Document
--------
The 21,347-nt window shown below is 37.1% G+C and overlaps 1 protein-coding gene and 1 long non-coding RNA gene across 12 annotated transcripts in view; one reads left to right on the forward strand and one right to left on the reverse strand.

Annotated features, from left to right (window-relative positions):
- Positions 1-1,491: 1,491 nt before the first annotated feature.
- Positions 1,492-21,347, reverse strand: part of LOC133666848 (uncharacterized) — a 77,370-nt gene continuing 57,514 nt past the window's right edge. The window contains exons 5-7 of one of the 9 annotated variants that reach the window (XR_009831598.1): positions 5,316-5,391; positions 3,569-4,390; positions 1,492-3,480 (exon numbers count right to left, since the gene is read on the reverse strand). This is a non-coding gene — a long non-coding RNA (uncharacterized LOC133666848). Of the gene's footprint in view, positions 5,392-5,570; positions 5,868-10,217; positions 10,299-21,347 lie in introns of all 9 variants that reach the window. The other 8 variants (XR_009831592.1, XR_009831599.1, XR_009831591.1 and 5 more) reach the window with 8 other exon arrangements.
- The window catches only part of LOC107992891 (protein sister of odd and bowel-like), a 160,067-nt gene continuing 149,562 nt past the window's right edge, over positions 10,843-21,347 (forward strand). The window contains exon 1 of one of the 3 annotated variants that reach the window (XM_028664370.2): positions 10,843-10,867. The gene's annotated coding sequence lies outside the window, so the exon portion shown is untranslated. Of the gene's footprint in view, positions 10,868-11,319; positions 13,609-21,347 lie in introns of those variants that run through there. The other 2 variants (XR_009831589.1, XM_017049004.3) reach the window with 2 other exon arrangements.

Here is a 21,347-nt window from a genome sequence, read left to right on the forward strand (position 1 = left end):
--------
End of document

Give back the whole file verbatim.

The 21,347-nt window shown below is 37.1% G+C and overlaps 1 protein-coding gene and 1 long non-coding RNA gene across 12 annotated transcripts in view; one reads left to right on the forward strand and one right to left on the reverse strand.

Annotated features, from left to right (window-relative positions):
- Positions 1-1,491: 1,491 nt before the first annotated feature.
- Positions 1,492-21,347, reverse strand: part of LOC133666848 (uncharacterized) — a 77,370-nt gene continuing 57,514 nt past the window's right edge. The window contains exons 5-7 of one of the 9 annotated variants that reach the window (XR_009831598.1): positions 5,316-5,391; positions 3,569-4,390; positions 1,492-3,480 (exon numbers count right to left, since the gene is read on the reverse strand). This is a non-coding gene — a long non-coding RNA (uncharacterized LOC133666848). Of the gene's footprint in view, positions 5,392-5,570; positions 5,868-10,217; positions 10,299-21,347 lie in introns of all 9 variants that reach the window. The other 8 variants (XR_009831592.1, XR_009831599.1, XR_009831591.1 and 5 more) reach the window with 8 other exon arrangements.
- The window catches only part of LOC107992891 (protein sister of odd and bowel-like), a 160,067-nt gene continuing 149,562 nt past the window's right edge, over positions 10,843-21,347 (forward strand). The window contains exon 1 of one of the 3 annotated variants that reach the window (XM_028664370.2): positions 10,843-10,867. The gene's annotated coding sequence lies outside the window, so the exon portion shown is untranslated. Of the gene's footprint in view, positions 10,868-11,319; positions 13,609-21,347 lie in introns of those variants that run through there. The other 2 variants (XR_009831589.1, XM_017049004.3) reach the window with 2 other exon arrangements.

Here is a 21,347-nt window from a genome sequence, read left to right on the forward strand (position 1 = left end):